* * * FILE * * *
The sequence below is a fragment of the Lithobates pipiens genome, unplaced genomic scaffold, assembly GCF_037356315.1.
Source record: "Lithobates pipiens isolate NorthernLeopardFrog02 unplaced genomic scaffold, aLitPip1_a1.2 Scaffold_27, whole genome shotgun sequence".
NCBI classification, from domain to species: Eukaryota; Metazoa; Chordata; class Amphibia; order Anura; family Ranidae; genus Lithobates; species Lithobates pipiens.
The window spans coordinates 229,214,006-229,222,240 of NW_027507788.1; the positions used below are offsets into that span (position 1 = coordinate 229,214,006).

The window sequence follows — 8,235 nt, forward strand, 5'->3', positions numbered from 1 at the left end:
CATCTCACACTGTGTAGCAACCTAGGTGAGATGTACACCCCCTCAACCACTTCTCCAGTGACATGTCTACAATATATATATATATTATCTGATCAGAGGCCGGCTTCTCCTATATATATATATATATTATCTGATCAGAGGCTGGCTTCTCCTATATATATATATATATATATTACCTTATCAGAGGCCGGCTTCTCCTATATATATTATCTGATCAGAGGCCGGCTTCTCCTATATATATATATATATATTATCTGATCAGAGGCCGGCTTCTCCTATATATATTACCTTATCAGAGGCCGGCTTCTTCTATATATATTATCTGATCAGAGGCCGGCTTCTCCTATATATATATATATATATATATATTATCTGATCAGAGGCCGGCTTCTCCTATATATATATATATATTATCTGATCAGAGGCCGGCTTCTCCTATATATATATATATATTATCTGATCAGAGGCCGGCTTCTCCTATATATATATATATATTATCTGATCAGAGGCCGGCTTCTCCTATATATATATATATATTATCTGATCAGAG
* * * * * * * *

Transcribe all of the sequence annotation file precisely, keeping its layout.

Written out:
The sequence below is a fragment of the Lithobates pipiens genome, unplaced genomic scaffold, assembly GCF_037356315.1.
Source record: "Lithobates pipiens isolate NorthernLeopardFrog02 unplaced genomic scaffold, aLitPip1_a1.2 Scaffold_27, whole genome shotgun sequence".
NCBI classification, from domain to species: Eukaryota; Metazoa; Chordata; class Amphibia; order Anura; family Ranidae; genus Lithobates; species Lithobates pipiens.
The window spans coordinates 229,214,006-229,222,240 of NW_027507788.1; the positions used below are offsets into that span (position 1 = coordinate 229,214,006).

The window sequence follows — 8,235 nt, forward strand, 5'->3', positions numbered from 1 at the left end:
CATCTCACACTGTGTAGCAACCTAGGTGAGATGTACACCCCCTCAACCACTTCTCCAGTGACATGTCTACAATATATATATATATTATCTGATCAGAGGCCGGCTTCTCCTATATATATATATATATTATCTGATCAGAGGCTGGCTTCTCCTATATATATATATATATATATTACCTTATCAGAGGCCGGCTTCTCCTATATATATTATCTGATCAGAGGCCGGCTTCTCCTATATATATATATATATATTATCTGATCAGAGGCCGGCTTCTCCTATATATATTACCTTATCAGAGGCCGGCTTCTTCTATATATATTATCTGATCAGAGGCCGGCTTCTCCTATATATATATATATATATATATATTATCTGATCAGAGGCCGGCTTCTCCTATATATATATATATATTATCTGATCAGAGGCCGGCTTCTCCTATATATATATATATATTATCTGATCAGAGGCCGGCTTCTCCTATATATATATATATATTATCTGATCAGAGGCCGGCTTCTCCTATATATATATATATATTATCTGATCAGAG